A record will be kept of participants in the experiment via the list of those who have consented to participate in the trial (identified via e-mail addresses). For those participants who wish to be eligible for the prize draw, the number of hours on campus with the app turned on will also be recorded. Otherwise, this information is not recorded. This individual information, both the consent, and the campus hours for each participant, will remain confidential to the researchers on the Auckland campus. The empirical distribution of campus hours over the whole cohort may be made available to participants and other researchers. The viral strands data, collected from participating phones, is associated with a temporary id that changes every day, and cannot be linked back to the individual carrying the phone, thus it is fully anonymous. In addition, the viral strands data will only be published or otherwise made public in aggregated form, no individual phone will be identified in any publication.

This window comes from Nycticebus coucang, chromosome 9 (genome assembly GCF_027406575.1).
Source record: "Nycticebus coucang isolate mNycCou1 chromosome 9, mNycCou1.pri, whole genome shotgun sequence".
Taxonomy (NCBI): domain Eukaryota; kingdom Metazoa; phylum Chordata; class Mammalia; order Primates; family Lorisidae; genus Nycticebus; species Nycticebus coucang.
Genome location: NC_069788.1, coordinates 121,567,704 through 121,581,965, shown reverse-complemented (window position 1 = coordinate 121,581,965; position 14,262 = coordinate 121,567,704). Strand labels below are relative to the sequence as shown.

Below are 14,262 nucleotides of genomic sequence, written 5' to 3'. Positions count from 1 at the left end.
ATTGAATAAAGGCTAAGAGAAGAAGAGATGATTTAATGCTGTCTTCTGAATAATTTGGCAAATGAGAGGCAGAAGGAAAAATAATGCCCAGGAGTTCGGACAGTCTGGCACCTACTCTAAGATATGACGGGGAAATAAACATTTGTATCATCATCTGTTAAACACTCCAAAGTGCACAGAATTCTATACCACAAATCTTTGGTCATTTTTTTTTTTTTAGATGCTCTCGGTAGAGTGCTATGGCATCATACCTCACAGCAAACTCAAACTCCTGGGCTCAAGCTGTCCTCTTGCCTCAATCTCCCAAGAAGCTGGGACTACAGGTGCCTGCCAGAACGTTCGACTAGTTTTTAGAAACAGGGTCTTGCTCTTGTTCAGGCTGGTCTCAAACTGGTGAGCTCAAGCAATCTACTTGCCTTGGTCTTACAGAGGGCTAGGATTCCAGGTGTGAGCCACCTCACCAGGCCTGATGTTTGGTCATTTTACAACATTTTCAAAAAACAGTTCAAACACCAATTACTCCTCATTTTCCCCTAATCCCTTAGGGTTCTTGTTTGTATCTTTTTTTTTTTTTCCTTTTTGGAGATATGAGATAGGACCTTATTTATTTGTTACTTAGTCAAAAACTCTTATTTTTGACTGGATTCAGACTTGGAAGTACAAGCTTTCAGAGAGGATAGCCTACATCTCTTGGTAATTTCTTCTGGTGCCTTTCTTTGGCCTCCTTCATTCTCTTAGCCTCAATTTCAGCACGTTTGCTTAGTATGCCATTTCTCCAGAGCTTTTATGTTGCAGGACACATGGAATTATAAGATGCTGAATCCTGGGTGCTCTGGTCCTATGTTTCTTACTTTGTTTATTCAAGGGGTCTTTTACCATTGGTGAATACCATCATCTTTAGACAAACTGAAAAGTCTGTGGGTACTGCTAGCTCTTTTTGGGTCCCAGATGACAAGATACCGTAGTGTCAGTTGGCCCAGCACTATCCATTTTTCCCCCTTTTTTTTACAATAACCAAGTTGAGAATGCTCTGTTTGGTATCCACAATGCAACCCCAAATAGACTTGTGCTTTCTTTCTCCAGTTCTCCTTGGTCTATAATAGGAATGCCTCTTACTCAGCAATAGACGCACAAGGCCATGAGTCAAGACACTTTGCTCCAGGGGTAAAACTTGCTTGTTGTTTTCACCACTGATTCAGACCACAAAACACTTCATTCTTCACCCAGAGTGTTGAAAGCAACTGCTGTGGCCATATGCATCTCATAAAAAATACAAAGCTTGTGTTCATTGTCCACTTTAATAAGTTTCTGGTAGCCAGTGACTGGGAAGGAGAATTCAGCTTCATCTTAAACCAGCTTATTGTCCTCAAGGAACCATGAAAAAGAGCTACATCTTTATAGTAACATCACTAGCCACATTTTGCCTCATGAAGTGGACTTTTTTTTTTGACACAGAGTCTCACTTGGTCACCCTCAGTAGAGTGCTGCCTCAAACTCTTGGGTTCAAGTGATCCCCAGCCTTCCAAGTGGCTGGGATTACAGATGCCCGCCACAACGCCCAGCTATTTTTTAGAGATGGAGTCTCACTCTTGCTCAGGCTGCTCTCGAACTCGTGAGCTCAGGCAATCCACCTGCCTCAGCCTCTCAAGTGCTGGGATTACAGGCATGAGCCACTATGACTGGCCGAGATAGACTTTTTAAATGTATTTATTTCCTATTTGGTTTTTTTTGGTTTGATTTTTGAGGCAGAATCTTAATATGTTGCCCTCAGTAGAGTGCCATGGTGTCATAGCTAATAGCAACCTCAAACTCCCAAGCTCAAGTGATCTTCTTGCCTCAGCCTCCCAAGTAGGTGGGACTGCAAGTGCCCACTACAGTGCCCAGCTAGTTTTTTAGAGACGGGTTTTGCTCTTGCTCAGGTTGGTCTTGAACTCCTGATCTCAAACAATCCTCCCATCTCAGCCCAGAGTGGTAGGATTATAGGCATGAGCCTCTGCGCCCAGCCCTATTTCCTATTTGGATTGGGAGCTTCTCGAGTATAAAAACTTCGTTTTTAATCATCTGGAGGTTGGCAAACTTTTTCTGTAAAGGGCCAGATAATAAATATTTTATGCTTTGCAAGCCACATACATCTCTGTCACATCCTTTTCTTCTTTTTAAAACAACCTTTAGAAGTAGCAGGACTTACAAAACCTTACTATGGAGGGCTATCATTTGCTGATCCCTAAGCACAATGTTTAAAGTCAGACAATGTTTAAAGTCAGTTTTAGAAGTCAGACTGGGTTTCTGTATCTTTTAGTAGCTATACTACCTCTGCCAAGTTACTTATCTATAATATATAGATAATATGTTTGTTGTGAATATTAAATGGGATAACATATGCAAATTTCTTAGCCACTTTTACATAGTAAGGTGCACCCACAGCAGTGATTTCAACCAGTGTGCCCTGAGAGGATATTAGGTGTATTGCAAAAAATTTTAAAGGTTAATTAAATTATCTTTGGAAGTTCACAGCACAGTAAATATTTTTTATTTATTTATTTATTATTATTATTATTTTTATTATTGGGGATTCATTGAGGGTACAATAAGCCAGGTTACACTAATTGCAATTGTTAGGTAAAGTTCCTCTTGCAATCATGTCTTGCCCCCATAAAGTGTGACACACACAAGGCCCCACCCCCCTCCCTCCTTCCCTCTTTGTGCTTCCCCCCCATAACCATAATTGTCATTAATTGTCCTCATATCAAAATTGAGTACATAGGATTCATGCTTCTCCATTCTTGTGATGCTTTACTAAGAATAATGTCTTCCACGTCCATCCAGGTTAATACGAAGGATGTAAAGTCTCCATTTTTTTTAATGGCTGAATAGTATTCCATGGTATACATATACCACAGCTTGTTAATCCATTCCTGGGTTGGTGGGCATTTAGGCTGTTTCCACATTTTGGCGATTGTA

The Safe Blues research team and their respective universities and research institutions are not responsible for any damage caused to participants' phones, health, or wellbeing due to the experiment. The experiment simply asks participants to run the Safe Blues app at their own discretion while present at or near the University of Auckland City Campus. It is ultimately the responsibility of the participant to make wise choices regarding mobility and cellular phone usage.
If a participant is a student at The University of Auckland, we give our assurance that participation or non-participation in this study will have no effect on the student's grades or relationship with the university. The student may contact their academic head should they feel that this assurance has not been met.
It is the responsibility of the Safe Blues research team to conduct the prize draws in accordance with the specified rules from the prizes page in a fair, just, and transparent manner. However, minor deviations from these rules due to unforeseen circumstances will be tolerated as long as agreed by the Safe Blues team. Further, winners of prizes will in no way hold members of the Safe Blues research team, or their institutions, liable to any damage or unforeseen mishap with the prizes.
For any queries regarding ethical concerns you may contact the Chair, The University of Auckland Human Participants Ethics Committee, Office of Research Strategy and Integrity, The University of Auckland, Private Bag 92019, Auckland 1142. Telephone 09 373-7599 ext. 83711. Email: email@example.com.